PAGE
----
Friday, December 20, 2013

Snowboarding Can Be a Pain in the Rear...


Some time ago, I thought it would be great fun to learn how to snowboard. And it was...until the third day, when I was gathering speed linking my self-proclaimed awesome S turns (instead of my falling leaf) and I had to stop suddenly for a youngster that cut across my path and BOOM- I slammed right down on my rear. When the stars faded from my vision, the throbbing in the seat of my pants had my full, undivided attention- I had fractured my tailbone. For the next several months, my days were filled with apologies to our patients for appearing rude by not sitting as I listened to their concerns...but I could only sit on an inflatable "donut" that I was too vain to bring into each exam room.

Tailbone (coccyx) injuries are some of the most common snowboard injuries, although certainly they occur in other situations. Whether it is a bruise, dislocation or fracture, these injuries are caused by self-induced trauma such as falling hard on your rear end, a direct blow (your friend smashing in to you on their skis, or perhaps a contact sport like football), childbirth, or repetitive strain (such as bicycling). A bruise may or may not be visible, and the pain is typically worse when sitting or if you press on the affected area (either topically or via a bowel movement or intercourse.) X-rays can be tricky to interpret, often requiring both sitting and standing views for best accuracy.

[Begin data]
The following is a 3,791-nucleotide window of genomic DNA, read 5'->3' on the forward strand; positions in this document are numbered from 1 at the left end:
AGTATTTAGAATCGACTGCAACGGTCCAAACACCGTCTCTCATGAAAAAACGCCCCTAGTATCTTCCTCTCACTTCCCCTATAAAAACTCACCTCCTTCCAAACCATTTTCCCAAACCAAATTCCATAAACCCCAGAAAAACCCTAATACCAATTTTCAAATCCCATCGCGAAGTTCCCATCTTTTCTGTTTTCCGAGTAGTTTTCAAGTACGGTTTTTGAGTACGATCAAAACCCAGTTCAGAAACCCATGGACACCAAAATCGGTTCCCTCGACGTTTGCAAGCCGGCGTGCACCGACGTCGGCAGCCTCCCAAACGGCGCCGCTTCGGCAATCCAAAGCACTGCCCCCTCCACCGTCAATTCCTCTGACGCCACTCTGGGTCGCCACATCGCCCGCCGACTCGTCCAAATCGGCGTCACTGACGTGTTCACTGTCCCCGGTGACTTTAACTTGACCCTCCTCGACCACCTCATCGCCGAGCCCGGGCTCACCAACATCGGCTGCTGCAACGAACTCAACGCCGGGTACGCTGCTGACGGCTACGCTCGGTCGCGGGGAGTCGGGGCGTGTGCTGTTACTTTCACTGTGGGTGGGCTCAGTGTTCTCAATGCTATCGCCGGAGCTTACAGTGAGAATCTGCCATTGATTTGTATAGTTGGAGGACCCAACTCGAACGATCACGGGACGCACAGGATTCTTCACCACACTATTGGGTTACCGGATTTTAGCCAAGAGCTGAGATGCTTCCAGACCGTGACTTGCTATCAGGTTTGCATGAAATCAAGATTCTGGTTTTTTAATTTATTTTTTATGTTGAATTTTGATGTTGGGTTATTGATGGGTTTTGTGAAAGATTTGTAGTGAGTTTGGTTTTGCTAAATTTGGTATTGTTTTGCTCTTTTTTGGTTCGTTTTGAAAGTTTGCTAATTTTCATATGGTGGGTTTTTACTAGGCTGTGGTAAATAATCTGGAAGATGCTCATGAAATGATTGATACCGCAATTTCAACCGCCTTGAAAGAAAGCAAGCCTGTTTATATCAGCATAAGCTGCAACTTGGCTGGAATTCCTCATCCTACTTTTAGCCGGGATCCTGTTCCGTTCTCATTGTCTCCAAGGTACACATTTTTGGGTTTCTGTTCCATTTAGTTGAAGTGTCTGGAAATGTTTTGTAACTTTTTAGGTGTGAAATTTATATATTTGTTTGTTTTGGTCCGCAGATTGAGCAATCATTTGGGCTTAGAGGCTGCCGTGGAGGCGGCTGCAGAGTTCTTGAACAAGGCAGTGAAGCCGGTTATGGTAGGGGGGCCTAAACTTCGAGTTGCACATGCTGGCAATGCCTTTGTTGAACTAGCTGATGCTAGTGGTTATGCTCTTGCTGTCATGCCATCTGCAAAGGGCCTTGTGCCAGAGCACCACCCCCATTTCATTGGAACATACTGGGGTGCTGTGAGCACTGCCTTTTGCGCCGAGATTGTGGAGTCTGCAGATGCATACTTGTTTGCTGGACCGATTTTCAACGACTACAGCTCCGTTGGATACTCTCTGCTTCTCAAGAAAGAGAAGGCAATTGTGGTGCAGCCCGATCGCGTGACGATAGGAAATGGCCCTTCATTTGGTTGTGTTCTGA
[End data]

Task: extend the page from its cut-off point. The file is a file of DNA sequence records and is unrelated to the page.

Treatment is largely avoidance of pressure on the area, as obviously casting is not practical! Avoid prolonged sitting, and use an inflatable cushion if possible (the donut). Avoid constipation so you don't get additional pain from a hard bowel movement (so eat high fiber and drink lots of water!) Anti-inflammatory medications such as ibuprofen can help reduce pain, and using ice packs for 10-20 minutes several times per day the first few days will also help. If your pain is not controlled by these methods, it's time to head to see a doctor. They will not have a miracle cure, but can offer further diagnostics (to be sure you don't have a displaced fracture) and possibly stronger pain medications.

BOTTOM LINE: Protect YOUR "bottom line" by using padding if you are learning to snowboard and exercise caution by wearing "gripping" shoes on icy surfaces to avoid falling, and again, remember to protect your HEAD with a HELMET!

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